Computer 110 typically includes a variety of computer readable media. Computer readable media can be any available media that can be accessed by computer 110 and includes both volatile and nonvolatile media, removable and non-removable media. By way of example, and not limitation, computer readable media may comprise computer storage media and communication media. Computer storage media includes volatile and nonvolatile, removable and non-removable media implemented in any method or technology for storage of information such as computer readable instructions, data structures, program modules or other data. Computer storage media includes, but is not limited to, RAM, ROM, EEPROM, FLASH memory or other memory technology, CD-ROM, digital versatile disks (DVD) or other optical disk storage, magnetic cassettes, magnetic tape, magnetic disk storage or other magnetic storage devices, or any other medium which can be used to store the desired information and which can accessed by computer 110. Communication media typically embodies computer readable instructions, data structures, program modules or other data in a modulated data signal such as a carrier wave or other transport mechanism and includes any information delivery media. The term “modulated data signal” means a signal that has one or more of its characteristics set or changed in such a manner as to encode information in the signal. By way of example, and not limitation, communication media includes wired media such as a wired network or direct-wired connection, and wireless media such as acoustic, radio frequency, infrared and other wireless media. Combinations of any of the above should also be included within the scope of computer readable media.
The system memory 130 includes computer storage media in the form of volatile and/or nonvolatile memory such as read only memory (ROM) 131 and random access memory (RAM) 132. A basic input/output system 133 (BIOS), containing the basic routines that help to transfer information between elements within computer 110, such as during start-up, is typically stored in ROM 131. RAM 132 typically contains data and/or program modules that are immediately accessible to and/or presently being operated on by processing unit 120. By way of example, and not limitation,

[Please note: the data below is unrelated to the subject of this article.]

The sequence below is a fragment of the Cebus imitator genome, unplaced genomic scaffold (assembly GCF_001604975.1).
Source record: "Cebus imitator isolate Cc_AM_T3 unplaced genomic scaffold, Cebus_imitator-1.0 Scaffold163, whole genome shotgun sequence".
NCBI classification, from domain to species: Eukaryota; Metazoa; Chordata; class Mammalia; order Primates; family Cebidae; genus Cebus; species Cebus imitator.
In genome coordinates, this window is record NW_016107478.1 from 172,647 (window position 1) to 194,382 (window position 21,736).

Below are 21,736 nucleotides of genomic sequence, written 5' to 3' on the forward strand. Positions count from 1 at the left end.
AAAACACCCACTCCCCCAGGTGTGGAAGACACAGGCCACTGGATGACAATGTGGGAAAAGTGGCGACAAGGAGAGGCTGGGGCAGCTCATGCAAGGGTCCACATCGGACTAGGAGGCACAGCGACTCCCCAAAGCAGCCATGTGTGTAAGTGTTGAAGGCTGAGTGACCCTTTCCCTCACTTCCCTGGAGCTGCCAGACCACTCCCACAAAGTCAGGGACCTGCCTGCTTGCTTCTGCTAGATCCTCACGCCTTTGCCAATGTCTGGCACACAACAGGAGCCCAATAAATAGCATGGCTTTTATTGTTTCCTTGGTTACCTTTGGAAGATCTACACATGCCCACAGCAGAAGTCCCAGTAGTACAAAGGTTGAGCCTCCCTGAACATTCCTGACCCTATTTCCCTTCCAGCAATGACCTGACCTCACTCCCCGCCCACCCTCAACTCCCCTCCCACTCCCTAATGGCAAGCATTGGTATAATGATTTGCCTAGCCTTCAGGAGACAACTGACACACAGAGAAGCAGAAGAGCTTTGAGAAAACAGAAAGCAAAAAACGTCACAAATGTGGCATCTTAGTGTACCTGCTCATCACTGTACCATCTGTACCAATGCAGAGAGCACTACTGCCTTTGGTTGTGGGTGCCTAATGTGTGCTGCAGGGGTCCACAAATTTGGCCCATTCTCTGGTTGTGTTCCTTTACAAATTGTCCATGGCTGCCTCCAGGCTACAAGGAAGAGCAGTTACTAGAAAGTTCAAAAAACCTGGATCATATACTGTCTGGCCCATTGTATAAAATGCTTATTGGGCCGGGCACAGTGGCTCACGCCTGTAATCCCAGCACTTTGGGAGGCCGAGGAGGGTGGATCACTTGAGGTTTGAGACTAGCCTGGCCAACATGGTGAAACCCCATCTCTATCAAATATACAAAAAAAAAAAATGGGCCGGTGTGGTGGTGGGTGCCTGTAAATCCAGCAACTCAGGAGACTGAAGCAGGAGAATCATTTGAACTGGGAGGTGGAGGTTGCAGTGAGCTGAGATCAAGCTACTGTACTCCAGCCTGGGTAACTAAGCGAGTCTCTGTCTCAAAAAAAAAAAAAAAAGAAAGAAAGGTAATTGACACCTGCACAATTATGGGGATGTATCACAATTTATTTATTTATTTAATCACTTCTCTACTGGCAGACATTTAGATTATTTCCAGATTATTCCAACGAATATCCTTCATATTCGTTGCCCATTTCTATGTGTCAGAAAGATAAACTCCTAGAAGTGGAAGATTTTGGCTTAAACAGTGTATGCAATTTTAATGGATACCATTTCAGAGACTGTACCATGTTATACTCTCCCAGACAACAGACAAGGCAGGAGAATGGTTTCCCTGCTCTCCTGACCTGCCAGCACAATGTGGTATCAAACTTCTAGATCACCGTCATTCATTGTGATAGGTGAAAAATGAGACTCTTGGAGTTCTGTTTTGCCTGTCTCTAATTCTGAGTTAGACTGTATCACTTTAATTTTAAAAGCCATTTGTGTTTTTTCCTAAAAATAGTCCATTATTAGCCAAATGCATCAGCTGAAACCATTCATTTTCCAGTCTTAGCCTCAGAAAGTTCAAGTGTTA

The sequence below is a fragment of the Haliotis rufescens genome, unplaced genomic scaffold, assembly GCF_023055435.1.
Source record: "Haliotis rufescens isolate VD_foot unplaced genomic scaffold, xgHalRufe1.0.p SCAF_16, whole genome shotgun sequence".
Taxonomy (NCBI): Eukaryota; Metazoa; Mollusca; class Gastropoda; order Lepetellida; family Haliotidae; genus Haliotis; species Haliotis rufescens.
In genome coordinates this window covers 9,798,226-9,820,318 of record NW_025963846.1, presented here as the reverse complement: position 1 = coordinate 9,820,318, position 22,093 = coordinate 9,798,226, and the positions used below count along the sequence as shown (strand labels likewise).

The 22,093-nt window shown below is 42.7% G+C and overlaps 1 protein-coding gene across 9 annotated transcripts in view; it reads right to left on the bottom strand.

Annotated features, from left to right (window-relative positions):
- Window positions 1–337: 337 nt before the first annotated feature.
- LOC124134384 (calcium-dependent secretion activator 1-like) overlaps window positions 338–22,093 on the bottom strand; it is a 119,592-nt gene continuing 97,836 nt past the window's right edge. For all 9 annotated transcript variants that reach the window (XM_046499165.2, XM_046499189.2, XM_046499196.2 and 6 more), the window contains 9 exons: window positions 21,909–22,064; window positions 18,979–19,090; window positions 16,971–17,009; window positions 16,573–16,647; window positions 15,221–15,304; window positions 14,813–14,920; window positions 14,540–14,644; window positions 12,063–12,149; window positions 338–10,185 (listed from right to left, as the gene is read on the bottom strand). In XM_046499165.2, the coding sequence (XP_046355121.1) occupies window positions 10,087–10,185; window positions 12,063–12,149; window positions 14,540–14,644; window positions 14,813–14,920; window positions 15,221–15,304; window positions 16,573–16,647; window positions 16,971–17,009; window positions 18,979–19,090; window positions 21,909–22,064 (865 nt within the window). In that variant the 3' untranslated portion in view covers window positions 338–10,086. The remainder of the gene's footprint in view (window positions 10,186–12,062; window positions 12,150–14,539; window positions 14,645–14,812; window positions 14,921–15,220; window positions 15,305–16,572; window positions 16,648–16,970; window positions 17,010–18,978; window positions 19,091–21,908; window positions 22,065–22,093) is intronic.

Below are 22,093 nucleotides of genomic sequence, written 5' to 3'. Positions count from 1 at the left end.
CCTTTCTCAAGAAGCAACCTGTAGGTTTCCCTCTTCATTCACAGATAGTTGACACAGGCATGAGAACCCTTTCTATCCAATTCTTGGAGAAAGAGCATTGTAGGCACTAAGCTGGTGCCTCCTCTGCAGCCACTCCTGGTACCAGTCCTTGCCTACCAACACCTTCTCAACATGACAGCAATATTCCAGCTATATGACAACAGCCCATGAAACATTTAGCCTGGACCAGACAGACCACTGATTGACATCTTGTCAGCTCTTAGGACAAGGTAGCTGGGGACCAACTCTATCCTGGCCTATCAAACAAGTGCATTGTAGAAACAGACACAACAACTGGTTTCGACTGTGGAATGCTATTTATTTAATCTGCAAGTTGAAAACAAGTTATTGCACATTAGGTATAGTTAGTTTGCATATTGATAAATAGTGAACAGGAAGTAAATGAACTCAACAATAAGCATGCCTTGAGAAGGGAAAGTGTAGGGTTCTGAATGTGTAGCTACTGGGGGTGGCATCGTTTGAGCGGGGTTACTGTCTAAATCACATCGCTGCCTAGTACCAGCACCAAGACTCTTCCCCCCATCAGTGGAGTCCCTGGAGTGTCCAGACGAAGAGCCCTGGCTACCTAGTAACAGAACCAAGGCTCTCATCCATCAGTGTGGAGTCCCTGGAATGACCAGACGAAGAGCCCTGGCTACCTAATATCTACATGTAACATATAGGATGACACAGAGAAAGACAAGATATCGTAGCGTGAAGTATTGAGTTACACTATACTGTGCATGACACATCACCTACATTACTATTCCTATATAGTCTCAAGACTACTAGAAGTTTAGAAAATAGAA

The computer 110 may also include other removable/non-removable, volatile/nonvolatile computer storage media. By way of example only,
The drives and their associated computer storage media discussed above and illustrated in
The computer 110 may operate in a networked environment using logical connections to one or more remote computers, such as a remote computer 180. The remote computer 180 may be a personal computer, a server, a router, a network PC, a peer device or other common network node, and typically includes many or all of the elements described above relative to the computer 110, although only a memory storage device 181 has been illustrated in
When used in a LAN networking environment, the computer 110 is connected to the LAN 171 through a network interface or adapter 170. When used in a WAN networking environment, the computer 110 typically includes a modem 172 or other means for establishing communications over the WAN 173, such as the Internet. The modem 172, which may be internal or external, may be connected to the system bus 121 via the input interface 160, or other appropriate mechanism. In a networked environment, program modules depicted relative to the computer 110, or portions thereof, may be stored in the remote memory storage device. By way of example, and not limitation,
The communications connections 170 172 allow the device to communicate with other devices. The communications connections 170 172 are an example of communication media. The communication media typically embodies computer readable instructions, data structures, program modules or other data in a modulated data signal such as a carrier wave or other transport mechanism and includes any information delivery media. A “modulated data signal” may be a signal that has one or more of its characteristics set or changed in such a manner as to encode information in the signal. By way of example, and not limitation, communication media includes wired media such as a wired network or direct-wired connection, and wireless media such as acoustic, RF, infrared and other wireless media. Computer readable media may include both storage media and communication media.
The message XML schema and their corresponding type definitions for the messages listed in Table 1 follow.
By defining a schema and message types independent of underlying function, the above allow for fast and reliable handling of messages between services, while providing an extensible mechanism supporting both prepaid and subscription business models.
Although the forgoing text sets forth a detailed description of numerous different embodiments of the invention, it should be understood that the scope of the invention is defined by the words of the claims set forth at the end of this patent. The detailed description is to be construed as exemplary only and does not describe every possibly embodiment of the invention because describing every possible embodiment would be impractical, if not impossible. Numerous alternative embodiments could be implemented, using either current technology or technology developed after the filing date of this patent, which would still fall within the scope of the claims defining the invention.
Thus, many modifications and variations may be made in the techniques and structures described and illustrated herein without departing from the spirit and scope of the present invention. Accordingly, it should be understood that the methods and apparatus described herein are illustrative only and are not limiting upon the scope of the invention.